Wednesday, December 31, 2008

End of 2008

I am not planning a big end of the year review or a long list of New Year’s resolutions. What I do find curious is that I probably read more fiction in 2008 than in any year of my life, or at least since junior high. Somewhere along the line I stopped reading fiction. When my aunt went into assisted living a few years ago, I started reading some of the books that I planned to give to her so as not to offend her good Lutheran sensibilities. This has now morphed into me reading a 700 page fantasy novel this month, with a 800 page novel somewhere in transit to me in our library system. I averaged close to reading a novel a week, most of them much shorter.

2008 also involved a major education of my heart. I did more talks at church than any other year, which I discovered is more art than science. I also became more aware of people’s “world view,” beliefs, perspective; whatever one might call the foundation from which people’s opinions and actions spring. This is where Tai Chi came in handy. I began to be aware of people’s energy without judging it. I was more interested in learning how to “dance” with it.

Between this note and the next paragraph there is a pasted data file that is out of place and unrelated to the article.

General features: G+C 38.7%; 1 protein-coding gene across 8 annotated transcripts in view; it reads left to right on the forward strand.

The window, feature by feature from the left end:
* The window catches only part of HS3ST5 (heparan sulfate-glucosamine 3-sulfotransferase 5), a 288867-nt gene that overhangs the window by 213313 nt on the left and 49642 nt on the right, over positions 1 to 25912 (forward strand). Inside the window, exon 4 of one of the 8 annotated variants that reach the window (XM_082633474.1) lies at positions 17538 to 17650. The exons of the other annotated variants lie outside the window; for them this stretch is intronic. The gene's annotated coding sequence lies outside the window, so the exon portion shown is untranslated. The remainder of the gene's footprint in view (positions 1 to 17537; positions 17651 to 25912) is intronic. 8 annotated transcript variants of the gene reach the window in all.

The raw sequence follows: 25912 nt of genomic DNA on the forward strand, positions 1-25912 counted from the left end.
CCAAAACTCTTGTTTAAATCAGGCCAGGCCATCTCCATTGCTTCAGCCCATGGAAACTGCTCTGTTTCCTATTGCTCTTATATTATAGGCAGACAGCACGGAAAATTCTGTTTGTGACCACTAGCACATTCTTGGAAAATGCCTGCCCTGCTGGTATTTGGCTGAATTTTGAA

Thursday, December 18, 2008

More Snow I

For the last two months I have been reading Liuhebafa Five Character Secrets. Li Dongfeng, some time during the Yuan Dynasty, managed to write 134 wise phrases about Liuhebafa, an internal martial art, using only five Chinese characters for each, like the martial arts meet haiku.

I was thinking about that today when I was moaning about our weather forecast. Snow, snow and yet more snow: sore back; chapped face, hands, and feet; all over tired. I’m sure the martial arts masters would not have tolerated my whining. If I considered myself a martial artist, I would probably consider doing some training exercises using the snow, as if daily shoveling weren’t enough. Instead I thought about the magic of those five Chinese characters. They reminded me of acronyms.

SnowSometimes Need Observable Whimsy

I think Li Dongfeng would have liked that. I could imagine a Taoist monk catching snow flakes on his tongue as he shoveled snow.